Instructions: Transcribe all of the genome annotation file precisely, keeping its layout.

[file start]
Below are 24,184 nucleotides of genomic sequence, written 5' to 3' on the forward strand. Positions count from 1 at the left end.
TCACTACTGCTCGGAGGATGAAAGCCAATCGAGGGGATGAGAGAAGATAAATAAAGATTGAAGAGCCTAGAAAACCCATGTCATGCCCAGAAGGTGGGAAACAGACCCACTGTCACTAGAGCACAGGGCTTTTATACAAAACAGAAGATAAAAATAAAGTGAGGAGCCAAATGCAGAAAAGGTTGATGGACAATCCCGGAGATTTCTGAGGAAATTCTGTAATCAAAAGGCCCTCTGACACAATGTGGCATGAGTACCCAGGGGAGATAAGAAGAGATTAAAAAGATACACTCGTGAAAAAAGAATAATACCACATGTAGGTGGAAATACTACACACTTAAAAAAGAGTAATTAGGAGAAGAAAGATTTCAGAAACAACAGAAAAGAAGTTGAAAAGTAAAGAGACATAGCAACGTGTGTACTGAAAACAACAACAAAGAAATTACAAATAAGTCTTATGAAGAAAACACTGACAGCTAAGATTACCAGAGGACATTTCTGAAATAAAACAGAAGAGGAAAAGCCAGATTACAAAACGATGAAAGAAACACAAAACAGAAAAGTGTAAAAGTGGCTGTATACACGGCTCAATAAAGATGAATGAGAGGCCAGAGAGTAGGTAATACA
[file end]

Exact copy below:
Below are 24,184 nucleotides of genomic sequence, written 5' to 3' on the forward strand. Positions count from 1 at the left end.
TCACTACTGCTCGGAGGATGAAAGCCAATCGAGGGGATGAGAGAAGATAAATAAAGATTGAAGAGCCTAGAAAACCCATGTCATGCCCAGAAGGTGGGAAACAGACCCACTGTCACTAGAGCACAGGGCTTTTATACAAAACAGAAGATAAAAATAAAGTGAGGAGCCAAATGCAGAAAAGGTTGATGGACAATCCCGGAGATTTCTGAGGAAATTCTGTAATCAAAAGGCCCTCTGACACAATGTGGCATGAGTACCCAGGGGAGATAAGAAGAGATTAAAAAGATACACTCGTGAAAAAAGAATAATACCACATGTAGGTGGAAATACTACACACTTAAAAAAGAGTAATTAGGAGAAGAAAGATTTCAGAAACAACAGAAAAGAAGTTGAAAAGTAAAGAGACATAGCAACGTGTGTACTGAAAACAACAACAAAGAAATTACAAATAAGTCTTATGAAGAAAACACTGACAGCTAAGATTACCAGAGGACATTTCTGAAATAAAACAGAAGAGGAAAAGCCAGATTACAAAACGATGAAAGAAACACAAAACAGAAAAGTGTAAAAGTGGCTGTATACACGGCTCAATAAAGATGAATGAGAGGCCAGAGAGTAGGTAATACA